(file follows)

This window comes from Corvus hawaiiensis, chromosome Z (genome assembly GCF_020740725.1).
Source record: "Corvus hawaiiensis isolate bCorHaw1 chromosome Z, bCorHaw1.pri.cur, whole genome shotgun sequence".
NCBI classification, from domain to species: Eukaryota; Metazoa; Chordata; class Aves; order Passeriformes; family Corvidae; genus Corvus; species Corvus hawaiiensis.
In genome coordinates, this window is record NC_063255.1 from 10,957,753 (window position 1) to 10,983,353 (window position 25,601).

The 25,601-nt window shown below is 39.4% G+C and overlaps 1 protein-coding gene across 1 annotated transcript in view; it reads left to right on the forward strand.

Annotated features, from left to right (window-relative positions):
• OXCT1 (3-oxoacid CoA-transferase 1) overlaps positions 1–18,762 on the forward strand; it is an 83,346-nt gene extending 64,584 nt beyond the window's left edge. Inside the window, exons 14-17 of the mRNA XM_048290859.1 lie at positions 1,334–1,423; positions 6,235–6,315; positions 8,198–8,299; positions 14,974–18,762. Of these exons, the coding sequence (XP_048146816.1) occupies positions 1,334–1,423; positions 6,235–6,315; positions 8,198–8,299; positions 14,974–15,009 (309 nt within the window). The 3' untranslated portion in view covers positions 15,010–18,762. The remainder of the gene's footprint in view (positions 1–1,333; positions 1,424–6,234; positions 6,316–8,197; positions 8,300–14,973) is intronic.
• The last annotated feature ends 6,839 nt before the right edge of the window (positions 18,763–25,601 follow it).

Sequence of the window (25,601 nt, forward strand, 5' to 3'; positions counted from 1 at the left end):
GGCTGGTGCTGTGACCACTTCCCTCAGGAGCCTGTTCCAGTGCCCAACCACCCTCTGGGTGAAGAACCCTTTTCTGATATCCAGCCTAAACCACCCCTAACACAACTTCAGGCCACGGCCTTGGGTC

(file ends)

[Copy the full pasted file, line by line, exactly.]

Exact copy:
This window comes from Corvus hawaiiensis, chromosome Z (genome assembly GCF_020740725.1).
Source record: "Corvus hawaiiensis isolate bCorHaw1 chromosome Z, bCorHaw1.pri.cur, whole genome shotgun sequence".
NCBI classification, from domain to species: Eukaryota; Metazoa; Chordata; class Aves; order Passeriformes; family Corvidae; genus Corvus; species Corvus hawaiiensis.
In genome coordinates, this window is record NC_063255.1 from 10,957,753 (window position 1) to 10,983,353 (window position 25,601).

The 25,601-nt window shown below is 39.4% G+C and overlaps 1 protein-coding gene across 1 annotated transcript in view; it reads left to right on the forward strand.

Annotated features, from left to right (window-relative positions):
• OXCT1 (3-oxoacid CoA-transferase 1) overlaps positions 1–18,762 on the forward strand; it is an 83,346-nt gene extending 64,584 nt beyond the window's left edge. Inside the window, exons 14-17 of the mRNA XM_048290859.1 lie at positions 1,334–1,423; positions 6,235–6,315; positions 8,198–8,299; positions 14,974–18,762. Of these exons, the coding sequence (XP_048146816.1) occupies positions 1,334–1,423; positions 6,235–6,315; positions 8,198–8,299; positions 14,974–15,009 (309 nt within the window). The 3' untranslated portion in view covers positions 15,010–18,762. The remainder of the gene's footprint in view (positions 1–1,333; positions 1,424–6,234; positions 6,316–8,197; positions 8,300–14,973) is intronic.
• The last annotated feature ends 6,839 nt before the right edge of the window (positions 18,763–25,601 follow it).

Sequence of the window (25,601 nt, forward strand, 5' to 3'; positions counted from 1 at the left end):
GGCTGGTGCTGTGACCACTTCCCTCAGGAGCCTGTTCCAGTGCCCAACCACCCTCTGGGTGAAGAACCCTTTTCTGATATCCAGCCTAAACCACCCCTAACACAACTTCAGGCCACGGCCTTGGGTC